Ryan at work in the robot lab in his summer holidays August 2021



AMPHIBIOUS LAUNCHER - This is a 1/20th scale model of a beach launch and recovery system, designed originally for the SeaVax, but equally useful for other large craft. This is me in the robot lab in the summer holidays. Copyright picture RD August 2021.





The 'Amphimax' will be the largest amphibious vehicle in the world when (and if) it is built full scale. I am developing the concept in 1:20th scale, and even at this size that represents quite a challenge due to the replication.


The vehicle is designed to launch and recover boats and small ships where there are no convenient dockyards. This gives operators of unusual vehicles absolute flexibility, without mooring fees, or harbour queues. Any beach can be used, meaning that larger vessels used as workboats, such as fishing boats, can be quickly launched and recovered, the parked up (docked) after a day's work - almost anywhere in the world - especially useful for remote locations. The vehicle also functions as a portable dockyard for servicing and repairs of vessels like the SeaVax ocean plastic cleaning drones, that can operate for up to 365 days of the year, 24 hours a day. But even these giant vacuum cleaners need a clean and service occasionally.





Hastings beach in Sussex, England, world's largest fishing fleet



HASTINGS - This is some of the fishing fleet on the beach at Hastings in East Sussex. I have visited this beach many times, and enjoyed fish and chips on some of those occasions in the town. Though, the fish caught here almost never finds its way into a local fish and chip shop.




Ngawi in New Zealand, where the fishermen use tractors to launch and retrieve fishing boats



NGAWI BEACH - New Zealand is famous for the ingenuity of their fishermen, some of which descended from fishing folk in Hastings, England. The Amphimax can handle much bigger craft than the boat shown. But could be built smaller for fishermen, if the price could be reduced to make them affordable. These fishing folk operate sustainably, to ensure their local catches do not deplete stocks. Unlike, some commercial concerns that plunder and wreck local ecology with deep trawl nets. These should be banned.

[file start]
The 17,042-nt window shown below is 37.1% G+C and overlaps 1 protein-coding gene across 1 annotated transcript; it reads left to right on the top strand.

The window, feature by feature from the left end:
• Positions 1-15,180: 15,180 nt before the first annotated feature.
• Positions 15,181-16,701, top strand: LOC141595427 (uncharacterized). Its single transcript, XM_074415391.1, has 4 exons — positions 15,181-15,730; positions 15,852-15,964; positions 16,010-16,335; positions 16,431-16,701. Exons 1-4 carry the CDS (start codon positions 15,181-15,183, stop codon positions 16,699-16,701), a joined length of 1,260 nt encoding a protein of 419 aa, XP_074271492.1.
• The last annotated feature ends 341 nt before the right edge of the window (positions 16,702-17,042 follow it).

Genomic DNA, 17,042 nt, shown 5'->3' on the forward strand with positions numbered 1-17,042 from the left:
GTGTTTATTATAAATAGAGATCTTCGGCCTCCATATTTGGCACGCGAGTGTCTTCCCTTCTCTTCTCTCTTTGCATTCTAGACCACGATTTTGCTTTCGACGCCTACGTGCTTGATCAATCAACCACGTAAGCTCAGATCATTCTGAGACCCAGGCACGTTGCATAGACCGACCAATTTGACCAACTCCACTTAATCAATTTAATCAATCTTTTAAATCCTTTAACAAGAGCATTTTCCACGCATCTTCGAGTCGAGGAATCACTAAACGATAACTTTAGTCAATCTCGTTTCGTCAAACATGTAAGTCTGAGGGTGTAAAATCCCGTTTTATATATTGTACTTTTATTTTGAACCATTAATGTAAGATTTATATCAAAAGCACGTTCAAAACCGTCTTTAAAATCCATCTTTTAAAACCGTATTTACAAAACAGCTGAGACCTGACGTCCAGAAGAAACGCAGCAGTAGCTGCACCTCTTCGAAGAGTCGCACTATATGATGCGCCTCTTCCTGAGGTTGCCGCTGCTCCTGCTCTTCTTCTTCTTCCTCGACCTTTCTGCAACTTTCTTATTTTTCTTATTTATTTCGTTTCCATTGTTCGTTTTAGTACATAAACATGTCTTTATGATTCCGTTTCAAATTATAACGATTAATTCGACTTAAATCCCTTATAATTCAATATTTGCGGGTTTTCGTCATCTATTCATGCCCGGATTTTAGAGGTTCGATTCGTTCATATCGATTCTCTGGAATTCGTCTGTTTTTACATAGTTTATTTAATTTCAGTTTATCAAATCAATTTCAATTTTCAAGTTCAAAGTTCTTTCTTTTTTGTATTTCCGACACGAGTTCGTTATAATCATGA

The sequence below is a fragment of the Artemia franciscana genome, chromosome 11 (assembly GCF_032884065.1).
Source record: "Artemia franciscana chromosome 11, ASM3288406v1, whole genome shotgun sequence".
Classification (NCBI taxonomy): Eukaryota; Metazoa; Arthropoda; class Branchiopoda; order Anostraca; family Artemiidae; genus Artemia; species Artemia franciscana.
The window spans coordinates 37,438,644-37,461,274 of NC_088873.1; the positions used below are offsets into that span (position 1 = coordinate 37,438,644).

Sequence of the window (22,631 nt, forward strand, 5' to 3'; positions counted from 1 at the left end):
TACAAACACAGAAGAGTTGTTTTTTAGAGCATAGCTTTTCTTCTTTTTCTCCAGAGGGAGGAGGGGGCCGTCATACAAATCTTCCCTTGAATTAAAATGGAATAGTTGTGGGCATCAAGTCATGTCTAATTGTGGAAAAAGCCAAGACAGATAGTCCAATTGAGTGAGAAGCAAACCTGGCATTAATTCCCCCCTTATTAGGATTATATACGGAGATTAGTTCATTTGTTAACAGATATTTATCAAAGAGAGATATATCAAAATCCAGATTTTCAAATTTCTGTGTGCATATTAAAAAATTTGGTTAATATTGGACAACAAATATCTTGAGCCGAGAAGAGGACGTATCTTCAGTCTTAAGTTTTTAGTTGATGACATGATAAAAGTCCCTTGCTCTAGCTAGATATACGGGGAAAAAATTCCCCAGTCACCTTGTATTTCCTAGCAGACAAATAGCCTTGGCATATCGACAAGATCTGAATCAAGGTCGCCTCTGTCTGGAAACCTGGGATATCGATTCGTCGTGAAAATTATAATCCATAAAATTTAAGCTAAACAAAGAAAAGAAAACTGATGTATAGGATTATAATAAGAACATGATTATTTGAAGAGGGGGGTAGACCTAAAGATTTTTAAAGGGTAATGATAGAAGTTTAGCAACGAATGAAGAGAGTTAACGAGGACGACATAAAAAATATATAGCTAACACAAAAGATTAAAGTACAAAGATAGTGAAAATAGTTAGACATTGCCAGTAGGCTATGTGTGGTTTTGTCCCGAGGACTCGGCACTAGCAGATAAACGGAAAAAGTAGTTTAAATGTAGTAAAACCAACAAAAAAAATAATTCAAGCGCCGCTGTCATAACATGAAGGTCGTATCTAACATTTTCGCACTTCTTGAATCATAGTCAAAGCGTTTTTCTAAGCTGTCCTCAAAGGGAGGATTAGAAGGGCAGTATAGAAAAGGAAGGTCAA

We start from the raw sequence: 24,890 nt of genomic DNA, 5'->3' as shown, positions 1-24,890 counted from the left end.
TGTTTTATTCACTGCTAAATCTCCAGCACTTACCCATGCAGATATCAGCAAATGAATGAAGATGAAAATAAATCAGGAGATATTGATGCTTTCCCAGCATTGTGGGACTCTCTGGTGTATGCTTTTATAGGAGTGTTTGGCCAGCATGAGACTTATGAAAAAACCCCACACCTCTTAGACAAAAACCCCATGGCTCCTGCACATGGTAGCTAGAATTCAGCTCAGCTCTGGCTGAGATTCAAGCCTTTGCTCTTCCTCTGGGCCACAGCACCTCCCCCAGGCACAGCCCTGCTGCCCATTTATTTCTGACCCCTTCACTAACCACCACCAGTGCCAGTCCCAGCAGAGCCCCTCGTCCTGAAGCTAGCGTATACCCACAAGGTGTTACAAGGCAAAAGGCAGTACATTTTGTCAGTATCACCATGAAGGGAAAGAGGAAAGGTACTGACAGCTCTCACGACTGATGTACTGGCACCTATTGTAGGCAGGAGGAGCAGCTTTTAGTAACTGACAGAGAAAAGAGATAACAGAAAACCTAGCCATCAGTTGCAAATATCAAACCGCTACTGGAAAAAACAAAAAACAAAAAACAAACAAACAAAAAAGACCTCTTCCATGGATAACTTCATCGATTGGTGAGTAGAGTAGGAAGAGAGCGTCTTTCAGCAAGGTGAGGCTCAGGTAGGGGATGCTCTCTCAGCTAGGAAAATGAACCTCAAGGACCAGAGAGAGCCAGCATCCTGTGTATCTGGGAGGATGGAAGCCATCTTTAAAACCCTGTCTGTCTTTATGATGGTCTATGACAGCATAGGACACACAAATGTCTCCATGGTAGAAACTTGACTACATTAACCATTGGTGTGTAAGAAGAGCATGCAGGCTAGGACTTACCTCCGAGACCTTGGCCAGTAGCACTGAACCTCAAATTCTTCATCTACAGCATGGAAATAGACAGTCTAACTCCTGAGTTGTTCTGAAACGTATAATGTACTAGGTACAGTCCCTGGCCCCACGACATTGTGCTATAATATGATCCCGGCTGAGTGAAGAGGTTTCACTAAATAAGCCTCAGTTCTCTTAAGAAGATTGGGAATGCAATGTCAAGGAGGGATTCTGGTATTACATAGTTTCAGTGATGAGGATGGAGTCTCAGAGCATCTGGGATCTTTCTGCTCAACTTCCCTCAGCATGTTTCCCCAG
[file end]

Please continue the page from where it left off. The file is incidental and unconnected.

By way of a bit of background, there are many beach launched fishing fleets all over the globe. In the UK, we have the largest in the world, just a few miles along the coast at Hastings, the site of the famous Battle of Hastings (14 October 1066), between the army of William the Duke of Normandy, and the Anglo-Saxon King Harold Godwinson, beginning the Norman conquest of England. King Harold was killed, famously, with an arrow in his eye. Thank heavens we don't need such bloodshed today, every time a monarch expires and a throne is vacant.









The other world famous fleet, more for their ingenuity, is at Ngawi, New Zealand. The Kiwi's took the art of launch and recovery to a new level by using caterpillar tractors to push boats out, then coupled to a submerging trailer on giant wheels, to recover the vessels with a cage lined with old tyres to catch, protect and cushion the incoming vessels. Every boat appears to have its own bespoke trailer design. All use steel girders in their design approach, because it is practical and a quick way of fabricating what is after all, a working solution.




Ngawi in New Zealand, where the fishermen use tractors to launch and retrieve fishing boats

ELECTRICS -  I had to learn how to plan out a circuit diagram and wire up 16 motors as 2 separate circuits.

BEACHED FISHING FLEETS  - Many fishing fleets around the world are beach launched and recovered using big diesel tractors.

SEAVAX - The original ocean plastic cleaning drone project from 2015 to 2020. This was a not for profit attempt at pollution control.

COMPUTERS - I have to give the Amphimax model a brain and radio control, drone capability.





AmphiMax with SeaVax piggy-backed, ready for launch



This is what the Amiphimax is designed to carry. It's just a bit bigger than the fishing boats at Hastings and Ngawi beaches. The amphibious tractor drives into the sea and submerges, so that the (plastic) fishing vessel can launch, as in float off. This picture does not show the guides, or the cradles that the SeaVax rests on when being recovered. The driver in the high-up cab at the front gives you an idea of scale. NASA uses an even bigger tracked vehicle to take space rockets to the Kennedy launch site.







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